Estimated Heat Loss - Home Energy Audit ResultsThe energy consultant has sent in his report of the Home Energy Audit we had done on this old house house… and the results are quite eye-opening!

Here’s a graph from the report, showing the energy loss estimated to be happening in various parts of the house and the amount of energy we could save if we did all the renovation work that is recommended in the report.

Mouse hole at sill
Mouse hole near house foundation

I had speculated (half joking) that the many mouseholes into our unfinished rock-wall basement were causing a lot of air leakage and heat loss — and what do you know! It turns out to be true!

But one reader reminded me, in an earlier comment, to pay special attention to attic insulation. As the Energy Audit report shows, he’s right — there’s definitely room for improvement in that area, too!

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When we bought this old house, a little over ten years ago now, the attic was insulated with wood shavings. Messy! And not as effective as one would like. Not to mention a potential fire hazard. So we removed the wood shavings and put in a vapour barrier (plastic sheeting), topped off with a layer of pink fibreglas insulation. According to the energy consultant’s report, the attic really needs a second layer of fibreglas insulation to bring it up to code for this climate.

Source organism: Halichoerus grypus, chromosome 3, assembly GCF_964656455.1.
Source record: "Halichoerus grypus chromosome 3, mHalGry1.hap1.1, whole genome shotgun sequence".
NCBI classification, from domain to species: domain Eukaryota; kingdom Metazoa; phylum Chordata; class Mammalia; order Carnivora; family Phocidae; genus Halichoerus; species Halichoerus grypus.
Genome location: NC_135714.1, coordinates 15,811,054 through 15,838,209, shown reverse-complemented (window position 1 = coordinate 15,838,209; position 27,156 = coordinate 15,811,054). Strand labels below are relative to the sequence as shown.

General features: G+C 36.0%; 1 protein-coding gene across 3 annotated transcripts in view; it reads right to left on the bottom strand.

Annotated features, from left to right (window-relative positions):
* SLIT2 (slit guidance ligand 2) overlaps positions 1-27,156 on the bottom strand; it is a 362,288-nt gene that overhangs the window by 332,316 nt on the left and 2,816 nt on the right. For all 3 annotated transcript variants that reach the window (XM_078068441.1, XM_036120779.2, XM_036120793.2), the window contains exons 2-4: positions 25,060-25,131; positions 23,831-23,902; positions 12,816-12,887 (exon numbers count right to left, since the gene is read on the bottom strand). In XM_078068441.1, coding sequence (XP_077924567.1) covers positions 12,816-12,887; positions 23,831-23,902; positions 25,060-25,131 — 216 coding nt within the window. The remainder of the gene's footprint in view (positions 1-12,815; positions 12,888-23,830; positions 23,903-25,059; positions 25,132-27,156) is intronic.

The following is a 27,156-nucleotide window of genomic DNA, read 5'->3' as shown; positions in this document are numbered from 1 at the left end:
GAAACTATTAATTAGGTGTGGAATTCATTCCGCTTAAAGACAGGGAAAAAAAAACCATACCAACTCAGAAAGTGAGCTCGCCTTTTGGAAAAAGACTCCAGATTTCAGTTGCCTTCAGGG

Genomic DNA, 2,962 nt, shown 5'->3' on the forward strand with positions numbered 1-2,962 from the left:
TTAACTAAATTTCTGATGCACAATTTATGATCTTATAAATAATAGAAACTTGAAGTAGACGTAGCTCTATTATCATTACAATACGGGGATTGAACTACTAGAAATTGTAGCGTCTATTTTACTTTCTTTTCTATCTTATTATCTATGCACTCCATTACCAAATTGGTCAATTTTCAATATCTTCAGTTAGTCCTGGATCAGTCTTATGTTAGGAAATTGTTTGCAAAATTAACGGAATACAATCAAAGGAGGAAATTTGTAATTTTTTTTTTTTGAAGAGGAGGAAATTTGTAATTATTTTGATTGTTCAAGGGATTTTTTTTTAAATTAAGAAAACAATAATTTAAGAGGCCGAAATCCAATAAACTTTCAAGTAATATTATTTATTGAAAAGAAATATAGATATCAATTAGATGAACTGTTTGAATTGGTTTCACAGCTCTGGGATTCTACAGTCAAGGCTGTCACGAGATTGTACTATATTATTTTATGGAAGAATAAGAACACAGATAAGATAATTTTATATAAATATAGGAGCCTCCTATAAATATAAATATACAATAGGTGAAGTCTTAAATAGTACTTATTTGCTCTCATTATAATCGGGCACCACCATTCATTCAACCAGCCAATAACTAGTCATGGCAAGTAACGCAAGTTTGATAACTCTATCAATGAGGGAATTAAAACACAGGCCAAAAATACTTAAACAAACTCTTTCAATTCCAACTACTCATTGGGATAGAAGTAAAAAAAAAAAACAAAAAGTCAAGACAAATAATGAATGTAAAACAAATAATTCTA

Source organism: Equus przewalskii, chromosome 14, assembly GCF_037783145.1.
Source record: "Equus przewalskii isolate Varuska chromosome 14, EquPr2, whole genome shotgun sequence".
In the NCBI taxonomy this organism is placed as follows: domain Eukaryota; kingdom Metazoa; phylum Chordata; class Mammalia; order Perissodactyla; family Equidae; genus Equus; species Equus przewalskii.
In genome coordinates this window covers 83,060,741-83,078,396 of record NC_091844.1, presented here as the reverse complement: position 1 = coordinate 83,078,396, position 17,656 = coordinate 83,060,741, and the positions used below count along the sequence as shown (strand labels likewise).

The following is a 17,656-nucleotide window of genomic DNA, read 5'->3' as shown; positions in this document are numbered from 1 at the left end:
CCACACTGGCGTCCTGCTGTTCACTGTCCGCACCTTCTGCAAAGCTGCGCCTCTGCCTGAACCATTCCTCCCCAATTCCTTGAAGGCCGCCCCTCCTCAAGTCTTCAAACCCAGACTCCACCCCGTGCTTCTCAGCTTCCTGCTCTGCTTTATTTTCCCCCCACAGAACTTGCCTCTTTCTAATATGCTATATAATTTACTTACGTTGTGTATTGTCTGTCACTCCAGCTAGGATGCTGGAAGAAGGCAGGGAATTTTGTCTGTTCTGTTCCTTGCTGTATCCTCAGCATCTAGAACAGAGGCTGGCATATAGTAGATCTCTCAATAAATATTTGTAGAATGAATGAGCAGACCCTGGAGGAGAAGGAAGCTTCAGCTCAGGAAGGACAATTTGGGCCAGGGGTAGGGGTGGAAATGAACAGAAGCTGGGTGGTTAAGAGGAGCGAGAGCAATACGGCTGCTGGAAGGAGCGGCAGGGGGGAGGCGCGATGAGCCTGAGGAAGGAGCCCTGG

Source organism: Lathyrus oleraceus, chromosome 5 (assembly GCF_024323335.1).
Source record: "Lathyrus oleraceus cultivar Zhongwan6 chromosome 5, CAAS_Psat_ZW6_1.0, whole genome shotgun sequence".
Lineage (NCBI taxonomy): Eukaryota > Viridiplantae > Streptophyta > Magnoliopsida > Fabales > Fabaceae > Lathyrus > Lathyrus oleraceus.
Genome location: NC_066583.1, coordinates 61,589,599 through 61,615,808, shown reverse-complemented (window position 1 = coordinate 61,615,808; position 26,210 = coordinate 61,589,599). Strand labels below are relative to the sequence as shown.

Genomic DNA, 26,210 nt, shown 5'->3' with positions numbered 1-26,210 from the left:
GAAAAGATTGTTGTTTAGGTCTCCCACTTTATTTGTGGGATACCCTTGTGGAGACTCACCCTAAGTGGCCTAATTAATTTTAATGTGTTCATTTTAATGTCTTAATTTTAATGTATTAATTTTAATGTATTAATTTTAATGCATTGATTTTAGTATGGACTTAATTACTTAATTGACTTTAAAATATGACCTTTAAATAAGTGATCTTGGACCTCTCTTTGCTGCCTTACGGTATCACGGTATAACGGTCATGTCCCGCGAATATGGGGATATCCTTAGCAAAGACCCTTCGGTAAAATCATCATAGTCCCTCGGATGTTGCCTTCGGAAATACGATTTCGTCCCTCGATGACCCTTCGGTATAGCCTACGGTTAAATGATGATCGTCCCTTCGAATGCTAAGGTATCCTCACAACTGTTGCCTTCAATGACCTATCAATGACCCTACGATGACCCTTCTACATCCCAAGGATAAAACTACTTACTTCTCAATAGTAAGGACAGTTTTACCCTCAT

But the first thing we’re going to do, as soon as the contractor can fit us into his schedule, is to install some spiffy new low-E argon-filled windows!

What we have now are the original turn-of-the-century single-hung wooden windows with single panes of thin wavy glass. On the outside, there are some (truly hideous) non-removable aluminum storm windows, from the 1960s, that don’t do much to keep the cold out or the heat in. All they do is make it impossible to clean the windows properly!

From an energy-conservation perspective, replacing the windows is an important task but not necessarily the first priority compared to the main walls and basement, but they do factor in to the overall air leakage… In winter, several of our windows are often rimmed with 1/4-inch-thick ice on the inside — ice, not frost — around the edge of the sash. Not good.

And besides, it’s a “quality of life” issue: I want to be able to open and close windows easily, to see our beautiful view without squinting through flyspecks and wavy glass, and, yes, even to wash the windows from time to time!

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